function to compute the range.

`range(edu)`

`[1] 0 5`

Our data ranges from no education all the way to those with a doctorate. However, no education is not a common value. Only one person in our sample did not have any education. The interquartile range is the range from the 25th to the 75th percentiles, i.e., it contains the central 50 percent of the distribution.

The 25th percentile is the value of education that 25 percent or fewer people have (when we order education from lowest to highest). We use the `quantile()`

function in R to get percentiles. The function takes two arguments: `x`

is the data vector and `probs`

is the percentile.

`quantile(edu, 0.25) # 25th percentile`

```
25%
2
```

`quantile(edu, 0.75) # 75th percentile`

```
75%
3
```

Therefore, the interquartile range is from 2, secondary school to 3, undergraduate degree.

#### 1.1.10.3 Proportion in each category

To describe the distribution of our nominal variable, support for remaining in the European Union, we use the proportions in each category.

Recall, that we looked at the frequency table to determine the mode:

`table(stay)`

```
stay
0 1
509 491
```

To get the proportions in each category, we divide the values in the table, i.e., 509 and 491, by the sum of the table, i.e., 1000.

`table(stay) / sum(table(stay))`

```
stay
0 1
0.509 0.491
```

### 1.1.11 Exercises

- Create a script and call it assignment01. Save your script.
- Download this cheat-sheet and go over it. You won’t understand most of it right a away. But it will become a useful resource. Look at it often.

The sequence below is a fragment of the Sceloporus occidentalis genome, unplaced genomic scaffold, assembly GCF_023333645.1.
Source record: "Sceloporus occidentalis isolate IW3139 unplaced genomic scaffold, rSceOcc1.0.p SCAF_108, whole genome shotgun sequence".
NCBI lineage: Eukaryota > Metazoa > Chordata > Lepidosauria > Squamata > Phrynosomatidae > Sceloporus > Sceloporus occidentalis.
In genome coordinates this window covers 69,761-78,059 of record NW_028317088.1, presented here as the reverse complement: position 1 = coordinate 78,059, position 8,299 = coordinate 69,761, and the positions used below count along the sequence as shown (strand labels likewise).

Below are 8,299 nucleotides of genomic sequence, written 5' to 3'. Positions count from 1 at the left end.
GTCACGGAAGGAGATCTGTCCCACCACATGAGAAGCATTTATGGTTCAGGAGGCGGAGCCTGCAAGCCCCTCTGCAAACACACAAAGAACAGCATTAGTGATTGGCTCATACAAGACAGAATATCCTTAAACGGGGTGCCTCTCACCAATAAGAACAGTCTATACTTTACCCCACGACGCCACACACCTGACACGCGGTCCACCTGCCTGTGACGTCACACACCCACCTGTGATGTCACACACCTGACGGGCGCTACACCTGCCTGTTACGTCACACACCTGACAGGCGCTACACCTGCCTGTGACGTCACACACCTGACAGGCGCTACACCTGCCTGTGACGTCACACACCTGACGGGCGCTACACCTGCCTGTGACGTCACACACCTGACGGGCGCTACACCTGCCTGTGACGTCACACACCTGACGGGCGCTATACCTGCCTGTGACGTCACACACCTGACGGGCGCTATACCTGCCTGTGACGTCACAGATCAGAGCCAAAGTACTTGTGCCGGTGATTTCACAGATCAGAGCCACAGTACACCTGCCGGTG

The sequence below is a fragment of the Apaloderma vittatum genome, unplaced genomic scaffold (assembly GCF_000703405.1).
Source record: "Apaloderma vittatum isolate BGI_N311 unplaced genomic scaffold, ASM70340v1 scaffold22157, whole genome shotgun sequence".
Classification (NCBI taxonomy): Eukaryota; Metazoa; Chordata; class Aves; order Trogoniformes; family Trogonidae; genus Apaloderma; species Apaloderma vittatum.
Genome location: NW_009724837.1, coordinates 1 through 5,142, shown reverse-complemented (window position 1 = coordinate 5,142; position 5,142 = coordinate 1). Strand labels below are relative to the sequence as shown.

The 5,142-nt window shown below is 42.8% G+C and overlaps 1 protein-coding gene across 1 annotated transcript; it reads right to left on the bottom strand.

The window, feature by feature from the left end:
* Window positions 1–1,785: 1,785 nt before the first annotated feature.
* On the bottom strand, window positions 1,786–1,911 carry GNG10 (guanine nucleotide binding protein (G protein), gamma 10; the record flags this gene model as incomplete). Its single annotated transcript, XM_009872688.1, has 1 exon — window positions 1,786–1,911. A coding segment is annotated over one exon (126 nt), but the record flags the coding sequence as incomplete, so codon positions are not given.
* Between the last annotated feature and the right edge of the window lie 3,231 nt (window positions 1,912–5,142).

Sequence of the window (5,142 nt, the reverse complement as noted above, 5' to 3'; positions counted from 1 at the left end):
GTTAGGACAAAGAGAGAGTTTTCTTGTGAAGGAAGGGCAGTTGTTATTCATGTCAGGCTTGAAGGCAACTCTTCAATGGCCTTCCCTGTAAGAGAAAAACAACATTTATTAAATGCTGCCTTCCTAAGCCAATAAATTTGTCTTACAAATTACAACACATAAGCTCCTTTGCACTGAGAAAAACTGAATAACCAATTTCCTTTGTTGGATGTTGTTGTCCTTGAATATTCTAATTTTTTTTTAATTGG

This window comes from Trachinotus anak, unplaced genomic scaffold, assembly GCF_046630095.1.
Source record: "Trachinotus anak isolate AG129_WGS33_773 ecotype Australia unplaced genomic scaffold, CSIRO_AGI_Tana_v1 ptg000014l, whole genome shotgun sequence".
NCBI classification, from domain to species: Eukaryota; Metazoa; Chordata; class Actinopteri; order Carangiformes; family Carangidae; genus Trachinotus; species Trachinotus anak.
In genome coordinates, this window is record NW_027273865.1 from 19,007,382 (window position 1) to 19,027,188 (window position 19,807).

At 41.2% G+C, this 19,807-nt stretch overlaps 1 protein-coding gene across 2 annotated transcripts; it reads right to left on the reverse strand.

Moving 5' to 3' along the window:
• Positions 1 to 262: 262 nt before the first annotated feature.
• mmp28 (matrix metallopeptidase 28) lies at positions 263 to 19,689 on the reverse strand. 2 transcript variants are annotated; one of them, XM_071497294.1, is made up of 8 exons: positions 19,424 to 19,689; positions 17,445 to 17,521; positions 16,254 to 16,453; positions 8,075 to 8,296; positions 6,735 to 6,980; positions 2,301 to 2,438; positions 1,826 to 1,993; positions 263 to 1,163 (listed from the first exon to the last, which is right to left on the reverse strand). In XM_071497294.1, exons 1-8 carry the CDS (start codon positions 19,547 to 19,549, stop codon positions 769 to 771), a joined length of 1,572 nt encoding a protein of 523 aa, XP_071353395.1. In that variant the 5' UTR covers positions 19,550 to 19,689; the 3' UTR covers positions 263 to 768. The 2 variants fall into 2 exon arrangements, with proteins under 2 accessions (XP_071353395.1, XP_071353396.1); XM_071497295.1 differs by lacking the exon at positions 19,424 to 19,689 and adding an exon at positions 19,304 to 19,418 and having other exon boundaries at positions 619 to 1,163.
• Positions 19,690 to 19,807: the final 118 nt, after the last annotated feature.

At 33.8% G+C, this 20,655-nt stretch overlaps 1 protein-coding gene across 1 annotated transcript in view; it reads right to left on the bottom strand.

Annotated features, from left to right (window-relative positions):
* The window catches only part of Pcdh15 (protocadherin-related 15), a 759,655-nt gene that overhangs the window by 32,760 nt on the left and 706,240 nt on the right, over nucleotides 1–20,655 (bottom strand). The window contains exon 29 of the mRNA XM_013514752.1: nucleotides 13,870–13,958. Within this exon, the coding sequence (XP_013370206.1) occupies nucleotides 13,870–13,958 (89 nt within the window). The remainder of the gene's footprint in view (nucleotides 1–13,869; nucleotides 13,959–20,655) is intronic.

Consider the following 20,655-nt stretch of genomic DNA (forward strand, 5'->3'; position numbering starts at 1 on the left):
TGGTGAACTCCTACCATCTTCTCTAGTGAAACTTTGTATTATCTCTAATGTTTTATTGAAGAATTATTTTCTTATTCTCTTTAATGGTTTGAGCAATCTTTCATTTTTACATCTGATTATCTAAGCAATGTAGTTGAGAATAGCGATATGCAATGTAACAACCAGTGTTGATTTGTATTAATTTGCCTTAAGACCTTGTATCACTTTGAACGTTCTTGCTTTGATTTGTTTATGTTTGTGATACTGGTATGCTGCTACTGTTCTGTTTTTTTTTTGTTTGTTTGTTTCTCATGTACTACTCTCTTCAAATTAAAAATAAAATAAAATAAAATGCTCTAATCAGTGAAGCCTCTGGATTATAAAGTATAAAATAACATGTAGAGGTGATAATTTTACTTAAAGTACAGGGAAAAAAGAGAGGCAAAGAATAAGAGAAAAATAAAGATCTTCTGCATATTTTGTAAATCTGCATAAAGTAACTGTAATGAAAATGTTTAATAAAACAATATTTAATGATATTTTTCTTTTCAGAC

- Calculate the square root of 1369 using the
`sqrt()`

function. - Square the number 13 using the
`^`

operator. - What is the result of summing all numbers from 1 to 100?

We take a sample of yearly income in Berlin. The values that we got are: 19395, 22698, 40587, 25705, 26292, 42150, 29609, 12349, 18131, 20543, 37240, 28598, 29007, 26106, 19441, 42869, 29978, 5333, 32013, 20272, 14321, 22820, 14739, 17711, 18749.

- Create the variable
`income`

with the values form our Berlin sample in R. - Describe Berlin income using the appropriate measures of central tendency and dispersion.
- Compute the average deviation without using the
`sd()`

function.

Take a look at the Sunday Question (who would you vote for if the general election were next Sunday?) by following this link Sunday Question Germany. You should be able to translate the website into English by right clicking in your browser and clicking “Translate to English.”

- What is the level of measurement of the variable in the Sunday Question?
- Take the most recent poll and describe what you see in terms of central tendency and dispersion.
- Save your script, which should now include the answers to all the exercises.
- Source your script, i.e. run the entire script without error message. Clean your script if you get error messages.